How tight is the need for trucking to move goods nationally? About the tightest on record. In the chart below we can see that trucking is in high demand almost everywhere nationally.
Currently the Load to Truck Ratio is significantly greater than 2017 and 2018 when we had 3% GDP growth.
The C.H. Robinson L/T Ratio is not the only indicator providing a view into trucking. The Cass Freight Indices are also showing major gains and strength.
The Cass Shipments Index chart above shows that on both a numeric and seasonally adjusted basis, we arere at shipping levels of early 2018 in March 2021 and demand is growing. At that time, companies were increasing trucking to meet the increase in economic growth, plus the prospect of possible trade fights with China that compelled companies to increase their normal warehouse inventory levels to meet potential disruptions.
In the chart below, we see that these increases come with increased cost.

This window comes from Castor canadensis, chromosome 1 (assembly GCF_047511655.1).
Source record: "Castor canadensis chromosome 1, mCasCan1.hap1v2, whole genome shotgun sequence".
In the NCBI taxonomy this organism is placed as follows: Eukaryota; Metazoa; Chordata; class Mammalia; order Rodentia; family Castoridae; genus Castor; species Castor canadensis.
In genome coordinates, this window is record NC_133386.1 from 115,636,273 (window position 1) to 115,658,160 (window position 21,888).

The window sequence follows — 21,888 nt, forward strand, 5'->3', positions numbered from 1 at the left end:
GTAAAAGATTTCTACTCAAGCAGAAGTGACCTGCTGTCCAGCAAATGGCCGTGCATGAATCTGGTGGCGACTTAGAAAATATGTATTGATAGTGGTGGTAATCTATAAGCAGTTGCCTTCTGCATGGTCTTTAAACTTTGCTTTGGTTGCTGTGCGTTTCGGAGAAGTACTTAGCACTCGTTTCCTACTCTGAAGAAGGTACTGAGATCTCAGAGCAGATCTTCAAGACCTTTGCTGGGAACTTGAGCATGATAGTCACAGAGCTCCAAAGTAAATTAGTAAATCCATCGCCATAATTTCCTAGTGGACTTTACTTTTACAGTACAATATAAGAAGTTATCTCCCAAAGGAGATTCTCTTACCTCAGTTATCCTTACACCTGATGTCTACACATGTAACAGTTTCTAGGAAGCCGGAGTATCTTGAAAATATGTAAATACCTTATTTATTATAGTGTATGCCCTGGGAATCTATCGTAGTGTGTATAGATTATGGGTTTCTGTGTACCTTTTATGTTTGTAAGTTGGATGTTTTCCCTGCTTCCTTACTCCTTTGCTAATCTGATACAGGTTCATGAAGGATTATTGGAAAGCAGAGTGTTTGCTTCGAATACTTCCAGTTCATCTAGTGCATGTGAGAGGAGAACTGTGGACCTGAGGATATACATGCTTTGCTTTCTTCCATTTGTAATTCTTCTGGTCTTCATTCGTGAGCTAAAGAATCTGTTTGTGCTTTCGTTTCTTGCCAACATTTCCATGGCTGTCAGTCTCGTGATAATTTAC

According to the Cass Expenditures Index chart above we are seeing expenditures rise at some of the fastest rates since the 2009 recovery began. We believe that there are a number of reasons for this; the Covid pandemic allowed for trucking companies to operate under relaxed Department of Transportation guidelines and that meant increased hours between routine maintenance leading to more breakdowns and maintenance now, the change in output under some government orders that has decreased parts availability nationally for all tranportation types, and the uneven re-opening by states that can pull trucking or specific types of trucking away from where it is needed most.
We expect that this will lead to higher prices due both to rising costs in trucking and transportation, but in numerous other areas as well. In fact, the USDA has noted that food prices are up between 3.1-3.3% over the prior year, and trucking is tightest where current agricultural production is highest at this time of year. We suspect that food prices will go higher for a time. (https://www.ers.usda.gov/data-products/food-price-outlook/summary-findings/)
Trucking affects virtually every part of the production and delivery chain. When trucking costs increase, costs in general tend to increase.
*This is the first part in a series of why we think inflation and interest rates are headed higher.